Debris, washed away by the March tsunami in Japan, is now sailing in the U.S.

Debris, washed away by the March tsunami in Japan, is now sailing in the U.S.Scientists have traced the trajectory of millions of tons of trash and debris caught in the Pacific Ocean after the tsunami in Japan on March 11. It is projected that within two years the garbage avalanche reaches Hawaii, and three — the U.S. West Coast, writes The Daily Mail.

Investigation was conducted by researchers from the International Centre for Pacific Studies, University of Hawaii. According to estimates, the tsunami washed away hundreds of millions of tons of scrap — televisions, refrigerators, furniture, etc. Of them afloat are now about 20 million tons.

Within six months, Nikolai Maximenko and Jan Hefner used a computer model of ocean particles to predict the further trajectory of debris. "I would not want to spread panic. But people need to know what they will face," — said John Hefner.

Debris, washed away by the March tsunami in Japan, is now sailing in the U.S.

The wreckage was found in the area, which believed. In late September, the Russian ship "Pallada", returning to the port of Vladivostok, found a trace of the "Japanese junk". "On September 22, we found a Japanese fishing vessel. Radiation level was normal. Then we also saw a TV, refrigerator and other household items," — told the sailors.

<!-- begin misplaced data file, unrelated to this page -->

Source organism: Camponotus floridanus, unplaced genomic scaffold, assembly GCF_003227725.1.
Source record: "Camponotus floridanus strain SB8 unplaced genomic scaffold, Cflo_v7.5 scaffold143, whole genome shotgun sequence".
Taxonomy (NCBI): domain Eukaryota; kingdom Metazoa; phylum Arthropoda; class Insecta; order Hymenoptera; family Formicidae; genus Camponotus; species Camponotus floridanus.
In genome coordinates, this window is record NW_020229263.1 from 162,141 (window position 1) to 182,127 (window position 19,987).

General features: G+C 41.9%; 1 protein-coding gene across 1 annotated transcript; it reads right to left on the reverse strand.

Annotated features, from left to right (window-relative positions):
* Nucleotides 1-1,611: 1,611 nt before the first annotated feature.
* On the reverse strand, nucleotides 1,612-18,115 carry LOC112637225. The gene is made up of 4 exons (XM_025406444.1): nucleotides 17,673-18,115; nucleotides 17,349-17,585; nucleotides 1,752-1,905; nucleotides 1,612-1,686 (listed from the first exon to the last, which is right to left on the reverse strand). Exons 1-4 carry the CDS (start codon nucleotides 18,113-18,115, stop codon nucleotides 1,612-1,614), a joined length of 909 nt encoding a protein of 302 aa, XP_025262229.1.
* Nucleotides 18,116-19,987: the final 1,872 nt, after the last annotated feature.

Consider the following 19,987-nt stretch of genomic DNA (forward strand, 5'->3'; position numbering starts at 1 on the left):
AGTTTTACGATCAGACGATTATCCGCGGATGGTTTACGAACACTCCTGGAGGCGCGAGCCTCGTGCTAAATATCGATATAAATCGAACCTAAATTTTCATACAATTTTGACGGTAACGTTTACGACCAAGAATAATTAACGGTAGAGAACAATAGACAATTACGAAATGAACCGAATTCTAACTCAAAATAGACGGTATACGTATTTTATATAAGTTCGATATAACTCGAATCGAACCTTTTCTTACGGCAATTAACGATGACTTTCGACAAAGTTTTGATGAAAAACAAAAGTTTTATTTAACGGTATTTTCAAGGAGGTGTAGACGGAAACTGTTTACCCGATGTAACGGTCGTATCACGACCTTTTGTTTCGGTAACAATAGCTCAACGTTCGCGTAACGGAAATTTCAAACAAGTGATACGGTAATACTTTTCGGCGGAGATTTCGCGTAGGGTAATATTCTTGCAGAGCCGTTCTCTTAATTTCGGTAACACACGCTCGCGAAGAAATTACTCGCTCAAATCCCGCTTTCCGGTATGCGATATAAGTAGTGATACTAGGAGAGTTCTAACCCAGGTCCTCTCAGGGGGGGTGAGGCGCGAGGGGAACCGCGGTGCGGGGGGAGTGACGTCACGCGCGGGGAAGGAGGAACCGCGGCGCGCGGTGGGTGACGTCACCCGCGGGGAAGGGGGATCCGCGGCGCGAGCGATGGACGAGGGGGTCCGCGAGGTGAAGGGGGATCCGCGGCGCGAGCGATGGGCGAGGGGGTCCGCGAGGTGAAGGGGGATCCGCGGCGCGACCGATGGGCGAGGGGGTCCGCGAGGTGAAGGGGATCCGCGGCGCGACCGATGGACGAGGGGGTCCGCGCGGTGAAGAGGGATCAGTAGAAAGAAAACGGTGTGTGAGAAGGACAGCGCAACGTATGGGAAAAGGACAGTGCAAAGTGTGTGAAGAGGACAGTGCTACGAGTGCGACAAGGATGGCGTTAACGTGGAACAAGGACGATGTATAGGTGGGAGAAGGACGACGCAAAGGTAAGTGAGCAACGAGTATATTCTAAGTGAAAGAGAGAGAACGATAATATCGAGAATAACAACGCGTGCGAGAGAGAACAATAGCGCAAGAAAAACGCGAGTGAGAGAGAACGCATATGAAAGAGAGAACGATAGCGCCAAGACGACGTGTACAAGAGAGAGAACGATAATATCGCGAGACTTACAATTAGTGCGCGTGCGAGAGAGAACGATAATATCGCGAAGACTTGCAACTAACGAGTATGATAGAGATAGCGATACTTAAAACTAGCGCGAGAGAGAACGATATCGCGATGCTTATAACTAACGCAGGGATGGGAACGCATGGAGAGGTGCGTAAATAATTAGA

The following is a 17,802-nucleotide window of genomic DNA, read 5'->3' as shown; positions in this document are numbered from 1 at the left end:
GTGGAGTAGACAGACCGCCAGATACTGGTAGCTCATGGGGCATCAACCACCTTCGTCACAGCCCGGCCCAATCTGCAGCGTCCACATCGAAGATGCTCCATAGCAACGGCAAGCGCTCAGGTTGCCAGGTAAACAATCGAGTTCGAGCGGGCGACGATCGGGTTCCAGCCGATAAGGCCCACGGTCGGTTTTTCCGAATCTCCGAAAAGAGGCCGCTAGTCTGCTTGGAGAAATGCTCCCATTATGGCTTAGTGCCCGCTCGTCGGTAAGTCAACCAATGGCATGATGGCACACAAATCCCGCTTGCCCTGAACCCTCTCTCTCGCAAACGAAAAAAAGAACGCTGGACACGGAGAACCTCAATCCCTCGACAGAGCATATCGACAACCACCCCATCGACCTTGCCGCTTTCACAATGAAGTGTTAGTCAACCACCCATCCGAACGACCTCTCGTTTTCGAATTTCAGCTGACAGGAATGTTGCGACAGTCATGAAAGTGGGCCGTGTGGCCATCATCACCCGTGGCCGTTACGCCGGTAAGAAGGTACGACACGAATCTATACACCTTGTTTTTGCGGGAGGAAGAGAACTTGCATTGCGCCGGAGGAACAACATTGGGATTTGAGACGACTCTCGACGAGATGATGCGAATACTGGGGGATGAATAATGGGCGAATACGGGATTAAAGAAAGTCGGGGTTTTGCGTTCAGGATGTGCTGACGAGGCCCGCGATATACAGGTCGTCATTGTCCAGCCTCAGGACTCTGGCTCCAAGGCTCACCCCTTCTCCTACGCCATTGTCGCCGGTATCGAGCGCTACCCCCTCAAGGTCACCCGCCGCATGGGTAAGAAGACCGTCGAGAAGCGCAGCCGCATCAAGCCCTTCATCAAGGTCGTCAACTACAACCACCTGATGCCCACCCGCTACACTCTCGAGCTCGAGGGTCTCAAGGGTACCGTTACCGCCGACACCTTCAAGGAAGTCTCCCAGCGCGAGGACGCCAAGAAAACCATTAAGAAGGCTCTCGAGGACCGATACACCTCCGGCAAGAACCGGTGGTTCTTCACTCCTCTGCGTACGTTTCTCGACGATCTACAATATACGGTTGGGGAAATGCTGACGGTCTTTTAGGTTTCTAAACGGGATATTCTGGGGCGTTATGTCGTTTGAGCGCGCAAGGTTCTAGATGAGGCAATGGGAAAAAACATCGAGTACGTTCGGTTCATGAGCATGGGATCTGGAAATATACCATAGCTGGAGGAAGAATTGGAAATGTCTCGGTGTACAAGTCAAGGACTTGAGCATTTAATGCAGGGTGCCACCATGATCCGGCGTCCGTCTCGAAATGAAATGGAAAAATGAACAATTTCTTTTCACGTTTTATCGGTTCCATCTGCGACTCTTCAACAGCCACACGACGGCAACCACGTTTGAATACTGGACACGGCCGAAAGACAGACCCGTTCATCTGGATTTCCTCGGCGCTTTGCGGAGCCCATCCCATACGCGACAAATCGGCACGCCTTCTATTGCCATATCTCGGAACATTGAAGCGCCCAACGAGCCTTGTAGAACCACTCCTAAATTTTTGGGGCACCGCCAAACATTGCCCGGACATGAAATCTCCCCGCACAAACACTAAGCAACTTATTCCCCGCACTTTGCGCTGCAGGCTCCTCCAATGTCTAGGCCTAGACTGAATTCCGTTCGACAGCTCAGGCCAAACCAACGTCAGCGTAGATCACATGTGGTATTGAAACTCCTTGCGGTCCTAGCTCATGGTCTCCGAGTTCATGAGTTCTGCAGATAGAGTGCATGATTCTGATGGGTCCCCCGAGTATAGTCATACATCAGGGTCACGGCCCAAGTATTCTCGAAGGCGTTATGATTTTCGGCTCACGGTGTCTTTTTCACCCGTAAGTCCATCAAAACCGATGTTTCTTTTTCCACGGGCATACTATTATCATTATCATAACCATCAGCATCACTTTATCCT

Immediately after the earthquake, some oceanographers fear that the Hawaiian Islands will bring "thousands of feet of dead Japanese," recalls TSN.ua. Like, the bodies themselves are unlikely doplyvut, they rather drown. But severed feet, shod in boots can last long in the water. However, according to sailors, the "Pallas" they saw only shoes, no legs.

The crew gave the coordinates of the detected debris in the University of Hawaii. They help scientists are correct computer model. But it is clear that it works.

First time in the ocean, in addition to debris floated whole houses — some 200,000 eroded. There were some vehicles — trailers and even cars. Now large items almost gone, except in the case of vessels, but small began to move faster.

Debris, washed away by the March tsunami in Japan, is now sailing in the U.S.

Fortunately Americans living on the west coast, all the rubbish they have left: some drift away to Alaska or returns back to the ocean through the existing here giant whirlpool. And as a result, much of what was washed away from Japan, will join the huge trash "continent", which is located in the Pacific Ocean. It is called the great pacific garbage patch — the Great Pacific Garbage Patch.

According to some estimates, the spot size can reach the area of several states, in others — more than the U.S.. Swims there mostly plastic and wood layer about 10 meters. Keep all this circular flow.

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